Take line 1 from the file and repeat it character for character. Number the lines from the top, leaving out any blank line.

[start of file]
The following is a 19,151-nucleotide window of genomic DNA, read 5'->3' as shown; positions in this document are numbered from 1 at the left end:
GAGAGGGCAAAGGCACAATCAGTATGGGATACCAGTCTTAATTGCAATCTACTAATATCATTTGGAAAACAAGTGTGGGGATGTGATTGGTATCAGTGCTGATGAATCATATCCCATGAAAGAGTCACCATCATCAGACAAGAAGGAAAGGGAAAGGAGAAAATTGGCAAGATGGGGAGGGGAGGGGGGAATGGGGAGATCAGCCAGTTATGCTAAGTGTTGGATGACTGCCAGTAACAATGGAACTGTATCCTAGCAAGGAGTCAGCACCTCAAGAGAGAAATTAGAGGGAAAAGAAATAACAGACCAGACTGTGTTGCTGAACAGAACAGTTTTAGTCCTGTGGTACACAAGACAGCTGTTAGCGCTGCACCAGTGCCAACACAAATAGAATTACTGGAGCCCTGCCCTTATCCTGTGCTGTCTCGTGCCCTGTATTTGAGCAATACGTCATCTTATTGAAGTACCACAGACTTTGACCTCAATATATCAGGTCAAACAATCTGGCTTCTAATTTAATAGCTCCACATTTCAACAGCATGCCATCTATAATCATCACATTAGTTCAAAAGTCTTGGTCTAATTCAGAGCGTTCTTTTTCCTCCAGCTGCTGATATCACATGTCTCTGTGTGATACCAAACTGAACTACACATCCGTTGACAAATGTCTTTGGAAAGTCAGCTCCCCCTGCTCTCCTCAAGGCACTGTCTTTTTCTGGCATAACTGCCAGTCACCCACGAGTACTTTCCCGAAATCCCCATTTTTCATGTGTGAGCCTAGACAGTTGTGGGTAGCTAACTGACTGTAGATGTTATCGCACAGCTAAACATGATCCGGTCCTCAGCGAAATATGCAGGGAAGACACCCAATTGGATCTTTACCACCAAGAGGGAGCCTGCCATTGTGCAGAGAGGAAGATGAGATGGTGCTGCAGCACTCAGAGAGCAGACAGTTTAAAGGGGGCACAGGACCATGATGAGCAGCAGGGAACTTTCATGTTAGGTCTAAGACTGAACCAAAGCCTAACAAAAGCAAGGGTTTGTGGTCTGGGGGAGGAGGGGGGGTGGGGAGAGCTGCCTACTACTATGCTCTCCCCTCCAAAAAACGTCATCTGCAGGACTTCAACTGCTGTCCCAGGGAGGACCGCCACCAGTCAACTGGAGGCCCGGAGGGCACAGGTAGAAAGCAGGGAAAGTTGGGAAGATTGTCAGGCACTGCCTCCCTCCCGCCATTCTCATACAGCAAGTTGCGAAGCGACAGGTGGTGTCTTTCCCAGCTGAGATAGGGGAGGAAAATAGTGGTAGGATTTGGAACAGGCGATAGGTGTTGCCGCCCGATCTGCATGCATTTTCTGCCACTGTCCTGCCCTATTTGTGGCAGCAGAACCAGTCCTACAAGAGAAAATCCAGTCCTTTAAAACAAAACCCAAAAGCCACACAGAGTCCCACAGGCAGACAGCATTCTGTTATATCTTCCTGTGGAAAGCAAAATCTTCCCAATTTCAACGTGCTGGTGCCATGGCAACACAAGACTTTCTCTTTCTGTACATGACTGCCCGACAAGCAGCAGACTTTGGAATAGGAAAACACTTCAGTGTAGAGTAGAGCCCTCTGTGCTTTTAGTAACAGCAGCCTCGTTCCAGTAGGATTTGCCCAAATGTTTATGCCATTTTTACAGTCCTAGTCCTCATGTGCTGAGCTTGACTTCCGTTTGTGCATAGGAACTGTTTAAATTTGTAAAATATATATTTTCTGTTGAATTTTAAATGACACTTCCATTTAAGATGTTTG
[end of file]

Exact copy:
The following is a 19,151-nucleotide window of genomic DNA, read 5'->3' as shown; positions in this document are numbered from 1 at the left end: